According to data published in a research letter in Lancet Oncology, the use of denosumab, a monoclonal antibody targeting receptor activator of nuclear factor-κB ligand (RANKL), for the prevention of skeletal-related events in older patients with multiple myeloma has increased dramatically, even in patients without renal dysfunction, following its January 5, 2018, approval by the US Food and Drug Administration (FDA) for this indication.1,2

The FDA approval of denosumab in the setting of multiple myeloma was based on results of a recent noninferiority trial that compared denosumab with the bisphosphonate zoledronic acid in patients with newly diagnosed multiple myeloma characterized by at least 1 lytic lesion and adequate renal function (ie, creatinine clearance of at least 30 mL/min) (NCT01345019). The findings from this study showed denosumab to be noninferior to zoledronic acid regarding time to skeletal-related events.3

Of note, while bisphosphonates, which are eliminated through the kidneys, are not recommended in patients with severe renal dysfunction given their association with renal toxicity,4 the pharmacokinetics and pharmacodynamics of denosumab are not affected by kidney function, although hypocalcemia has been reported in some patients with renal impairment receiving denosumab without adequate calcium supplementation.2

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This retrospective analysis used Medicare fee-for-service claims data to investigate use of denosumab and bisphosphonates (eg, zoledronic acid, palmidronate) in older patients with multiple myeloma prior to (January 1, 2017, to January 4, 2018) and following (January 5, 2018, to March 31, 2019) FDA approval of denosumab in this setting.1


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For the 15,872 patients included in the analysis, the percentage of denosumab used was only 0.1% of all bone-modifying doses used in the period prior to FDA approval, increasing to 38.1% in the post-FDA approval period. Notably, large increases in denosumab uptake were noted in both patients with and without renal dysfunction, with adjusted incidence rate ratios of postapproval versus preapproval denosumab use of 17.9 and 36.0 in these 2 patient populations, respectively.1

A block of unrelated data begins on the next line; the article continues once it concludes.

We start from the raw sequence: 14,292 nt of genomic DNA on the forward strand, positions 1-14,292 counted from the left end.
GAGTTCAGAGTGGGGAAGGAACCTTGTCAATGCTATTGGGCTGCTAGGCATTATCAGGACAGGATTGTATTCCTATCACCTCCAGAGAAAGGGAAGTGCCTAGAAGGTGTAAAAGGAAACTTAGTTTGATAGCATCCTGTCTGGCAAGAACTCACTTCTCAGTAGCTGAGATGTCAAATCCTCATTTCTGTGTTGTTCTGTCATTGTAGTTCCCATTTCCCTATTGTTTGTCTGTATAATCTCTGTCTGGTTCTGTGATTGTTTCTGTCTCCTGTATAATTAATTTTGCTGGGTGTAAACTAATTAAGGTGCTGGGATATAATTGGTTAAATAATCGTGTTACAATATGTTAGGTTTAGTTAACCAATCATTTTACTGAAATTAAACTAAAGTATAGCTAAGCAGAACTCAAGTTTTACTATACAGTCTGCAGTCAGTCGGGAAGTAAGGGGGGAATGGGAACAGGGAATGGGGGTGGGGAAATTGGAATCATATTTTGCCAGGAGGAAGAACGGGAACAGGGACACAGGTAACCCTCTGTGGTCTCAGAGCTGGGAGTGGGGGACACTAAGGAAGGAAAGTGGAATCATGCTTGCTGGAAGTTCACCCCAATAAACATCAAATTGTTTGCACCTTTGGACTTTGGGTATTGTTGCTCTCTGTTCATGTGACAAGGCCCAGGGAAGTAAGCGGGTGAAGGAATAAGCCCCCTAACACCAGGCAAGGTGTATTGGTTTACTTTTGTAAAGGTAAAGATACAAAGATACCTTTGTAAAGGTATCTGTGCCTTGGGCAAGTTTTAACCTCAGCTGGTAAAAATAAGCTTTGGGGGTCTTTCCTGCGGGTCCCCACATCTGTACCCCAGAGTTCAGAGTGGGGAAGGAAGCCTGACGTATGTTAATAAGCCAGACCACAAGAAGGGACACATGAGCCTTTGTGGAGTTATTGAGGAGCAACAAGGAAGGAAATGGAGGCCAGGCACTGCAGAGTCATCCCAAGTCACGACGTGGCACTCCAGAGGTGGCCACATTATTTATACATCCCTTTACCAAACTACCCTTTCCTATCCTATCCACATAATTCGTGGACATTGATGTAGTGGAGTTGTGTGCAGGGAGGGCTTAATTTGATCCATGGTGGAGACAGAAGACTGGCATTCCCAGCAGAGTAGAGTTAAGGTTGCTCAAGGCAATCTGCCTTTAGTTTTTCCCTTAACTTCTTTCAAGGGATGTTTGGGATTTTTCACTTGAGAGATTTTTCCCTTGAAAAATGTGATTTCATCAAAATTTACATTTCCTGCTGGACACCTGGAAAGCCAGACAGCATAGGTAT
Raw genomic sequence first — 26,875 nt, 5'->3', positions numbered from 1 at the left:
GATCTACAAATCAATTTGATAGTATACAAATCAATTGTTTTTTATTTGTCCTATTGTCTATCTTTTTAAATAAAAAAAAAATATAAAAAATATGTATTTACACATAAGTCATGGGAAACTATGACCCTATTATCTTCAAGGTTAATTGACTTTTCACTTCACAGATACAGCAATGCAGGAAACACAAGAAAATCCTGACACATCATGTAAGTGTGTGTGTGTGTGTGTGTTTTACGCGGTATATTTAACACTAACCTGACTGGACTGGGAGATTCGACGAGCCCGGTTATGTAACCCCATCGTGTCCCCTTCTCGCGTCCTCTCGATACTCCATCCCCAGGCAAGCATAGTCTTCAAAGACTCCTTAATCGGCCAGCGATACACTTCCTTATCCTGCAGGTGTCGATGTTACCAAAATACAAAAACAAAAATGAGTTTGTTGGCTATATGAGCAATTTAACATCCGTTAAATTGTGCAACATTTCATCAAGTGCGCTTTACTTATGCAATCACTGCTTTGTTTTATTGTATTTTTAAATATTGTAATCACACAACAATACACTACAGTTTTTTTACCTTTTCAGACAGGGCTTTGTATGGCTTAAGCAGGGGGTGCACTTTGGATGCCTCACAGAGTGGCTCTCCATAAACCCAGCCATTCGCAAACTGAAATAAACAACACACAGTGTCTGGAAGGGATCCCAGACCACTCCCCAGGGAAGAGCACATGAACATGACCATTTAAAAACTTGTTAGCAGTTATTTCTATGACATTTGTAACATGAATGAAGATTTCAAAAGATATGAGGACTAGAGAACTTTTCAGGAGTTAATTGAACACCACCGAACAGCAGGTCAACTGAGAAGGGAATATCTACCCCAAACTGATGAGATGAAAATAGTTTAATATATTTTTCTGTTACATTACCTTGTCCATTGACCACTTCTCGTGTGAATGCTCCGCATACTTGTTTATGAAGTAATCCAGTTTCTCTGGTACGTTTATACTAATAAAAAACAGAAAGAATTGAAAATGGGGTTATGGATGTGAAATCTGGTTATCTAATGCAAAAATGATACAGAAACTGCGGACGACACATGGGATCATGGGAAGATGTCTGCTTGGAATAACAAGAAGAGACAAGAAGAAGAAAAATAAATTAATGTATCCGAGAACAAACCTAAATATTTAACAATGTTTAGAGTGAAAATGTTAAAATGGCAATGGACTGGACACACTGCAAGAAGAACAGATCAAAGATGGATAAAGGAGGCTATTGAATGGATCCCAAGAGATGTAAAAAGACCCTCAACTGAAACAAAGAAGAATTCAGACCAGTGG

Other characteristics of patients more likely to receive denosumab included older age and rural residence.1 

The study authors commented that routine use of denosumab in patients with multiple myeloma “is difficult to justify except in patients with renal dysfunction or in those unable to tolerate bisphosphonates” given the increased expense and more frequent dosing of denosumab compared with bisphosphonate therapy, as well as the rapid bone loss associated with the discontinuation of denosumab.1

In their concluding remarks, the study authors stated that “further research should examine the role of rebates and reimbursements as incentives for the widespread adoption of more costly drugs that have not demonstrated superiority.”1

Disclosure: Some of the authors disclosed financial relationships with pharmaceutical and medical device companies. For a full list of disclosures, please refer to the original study.

References

  1. Gupta  A, Wang P, Abbas Ali S, et al.  Use of bone-modifying agents among Medicare beneficiaries with multiple myeloma [published online December 12, 2019]. JAMA Oncol. DOI: 10.1001/jamaoncol.2019.5426
  2. Denosumab (Xgeva) [package insert]. Thousand Oaks, CA: Amgen, Inc; 2019.
  3. Raje N, Terpos E Willenbacher W , et al.  Denosumab versus zoledronic acid in bone disease treatment of newly diagnosed multiple myeloma: An international, double-blind, double-dummy, randomised, controlled, phase 3 study. Lancet Oncol. 2018;19: 370-381.
  4. Zoledronic acid (Zometa®) [package insert]. East Hanover, NJ: Novartis Pharmaceuticals Corporation; 2018.